LOS ANGELES — The only thing that kept LaRae Cantley going was her three children.
She grew up surrounded by poverty and addiction, but despite her difficulties, she never expected to be homeless.
Yet one day in the late 1990s, a sheriff’s deputy knocked on the door of her South Los Angeles house and told her and her husband they had five minutes to vacate the property. Cantley was stunned. She knew nothing about her husband’s finances and had no idea he skimped on rent.
With nowhere to go, she sent their three children to live with the children's great-grandparents. She and her husband divorced, and she found herself homeless.
“There was nothing to catch us,” she said.
Cantley, 37, lived on the streets for 15 years. She was among thousands of Californians without a home, a problem that continues to grow. Last year, homelessness rose 16 percent to 151,000 people.
Many blame mental illness and drug addiction for the soaring numbers, but experts say that is only part of the puzzle. The state’s severe housing shortage, which has forced rents to increase at twice the rate of the national average and put the median price of a single family home at $615,000, has also contributed to the crisis.
John Maceri, CEO of the Los Angeles-based social services provider The People Concern, said social safety nets, like affordable housing and job training, are all but gone, leaving already vulnerable people to fend for themselves.
“You reap what you sow,” Maceri said recently.
He was one of 300 volunteers who gathered in Santa Monica last week for an annual homeless count, part of a larger effort in Los Angeles County that spanned three days and covered thousands of square miles. Similar counts took place in San Francisco, San Diego and other parts of the country.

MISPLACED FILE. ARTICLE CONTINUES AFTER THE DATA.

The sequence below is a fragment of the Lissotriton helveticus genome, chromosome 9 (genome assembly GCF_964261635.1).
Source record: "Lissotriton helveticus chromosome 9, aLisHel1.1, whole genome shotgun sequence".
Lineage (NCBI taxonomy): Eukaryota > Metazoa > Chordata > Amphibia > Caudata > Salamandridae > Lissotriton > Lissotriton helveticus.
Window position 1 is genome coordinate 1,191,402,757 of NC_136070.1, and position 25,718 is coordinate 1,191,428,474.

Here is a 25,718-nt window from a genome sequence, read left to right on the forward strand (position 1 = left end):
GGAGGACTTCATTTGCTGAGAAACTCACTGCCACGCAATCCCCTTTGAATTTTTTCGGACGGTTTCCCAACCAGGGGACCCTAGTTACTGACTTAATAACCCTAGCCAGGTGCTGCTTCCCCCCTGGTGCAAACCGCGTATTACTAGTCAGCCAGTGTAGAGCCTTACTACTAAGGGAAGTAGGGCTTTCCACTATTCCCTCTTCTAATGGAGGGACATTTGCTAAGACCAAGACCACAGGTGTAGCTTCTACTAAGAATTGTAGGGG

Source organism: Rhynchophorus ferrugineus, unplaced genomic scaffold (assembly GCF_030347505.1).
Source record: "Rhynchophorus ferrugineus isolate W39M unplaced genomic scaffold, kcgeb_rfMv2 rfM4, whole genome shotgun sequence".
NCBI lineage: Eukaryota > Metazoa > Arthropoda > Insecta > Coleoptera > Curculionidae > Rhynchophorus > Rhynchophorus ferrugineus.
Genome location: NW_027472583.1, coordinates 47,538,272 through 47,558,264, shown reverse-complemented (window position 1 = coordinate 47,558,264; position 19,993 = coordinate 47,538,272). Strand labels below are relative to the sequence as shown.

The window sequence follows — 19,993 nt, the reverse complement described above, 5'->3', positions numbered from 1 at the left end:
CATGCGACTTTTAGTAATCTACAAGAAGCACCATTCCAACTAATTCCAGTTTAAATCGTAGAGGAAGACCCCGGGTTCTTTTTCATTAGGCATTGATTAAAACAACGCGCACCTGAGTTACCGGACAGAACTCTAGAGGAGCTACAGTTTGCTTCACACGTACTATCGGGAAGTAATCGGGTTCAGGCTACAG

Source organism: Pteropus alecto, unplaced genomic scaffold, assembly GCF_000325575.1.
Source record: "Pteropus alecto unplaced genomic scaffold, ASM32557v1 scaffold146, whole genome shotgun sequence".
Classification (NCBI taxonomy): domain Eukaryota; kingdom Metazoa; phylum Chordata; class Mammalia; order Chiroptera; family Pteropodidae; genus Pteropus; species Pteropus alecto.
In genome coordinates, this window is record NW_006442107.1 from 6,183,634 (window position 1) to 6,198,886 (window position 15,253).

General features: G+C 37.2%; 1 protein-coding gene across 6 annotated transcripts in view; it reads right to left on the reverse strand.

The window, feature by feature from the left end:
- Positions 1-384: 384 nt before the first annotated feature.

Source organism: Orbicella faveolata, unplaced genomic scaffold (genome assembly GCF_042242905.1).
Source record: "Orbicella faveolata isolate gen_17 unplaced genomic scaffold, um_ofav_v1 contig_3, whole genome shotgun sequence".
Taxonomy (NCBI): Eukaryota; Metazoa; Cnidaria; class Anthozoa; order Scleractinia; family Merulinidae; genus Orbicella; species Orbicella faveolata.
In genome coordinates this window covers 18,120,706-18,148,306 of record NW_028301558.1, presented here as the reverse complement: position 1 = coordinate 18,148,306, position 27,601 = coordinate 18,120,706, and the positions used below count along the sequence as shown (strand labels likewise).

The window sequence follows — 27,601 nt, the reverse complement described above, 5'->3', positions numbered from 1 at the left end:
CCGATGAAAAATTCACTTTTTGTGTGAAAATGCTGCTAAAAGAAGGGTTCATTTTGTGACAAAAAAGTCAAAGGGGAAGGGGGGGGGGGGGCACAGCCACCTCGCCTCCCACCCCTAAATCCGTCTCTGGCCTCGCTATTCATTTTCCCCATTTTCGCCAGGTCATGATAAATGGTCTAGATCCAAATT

The federally mandated survey stretches to every nook and cul-de-sac. Its mission is simple: using U.S. census tracts, count every person who appears to be experiencing homelessness and report those numbers to the county. The county tallies them up using statistical analysis and sends them to the state, which sends a report to the U.S. Department of Housing and Urban Development.
Similar to the census, the federal government doles out resources based on these findings. Cities and counties with the most need typically get the most money.
In Santa Monica, an idyllic coastal oasis in Southern California, the count took on the air of a community fair. Parking attendants ushered hundreds people into St. Monica Catholic Church on a Wednesday night, offering warm drinks and snacks to volunteers who greeted one another. The crowd filled with local residents and city officials was thick with anticipation.
Around 11 p.m., hundreds of volunteers, lawmakers and law enforcement officers embarked on what has become routine for the affluent community. The city was an early adopter of the count, said former mayor and current state Assemblyman Richard Bloom, a Democrat.
Bloom served three terms as Santa Monica’s mayor when homelessness still felt like a local problem. The city, with its soft beaches and year-round sunshine, had always been a magnet for homeless people. Residents and outsiders sang a familiar refrain: People experiencing homelessness were drawn to Santa Monica’s comfortable environment and abundant social services.
“Homelessness has been here for decades,” Bloom said. “But for many of those decades, we really didn’t see it as much as we do today.”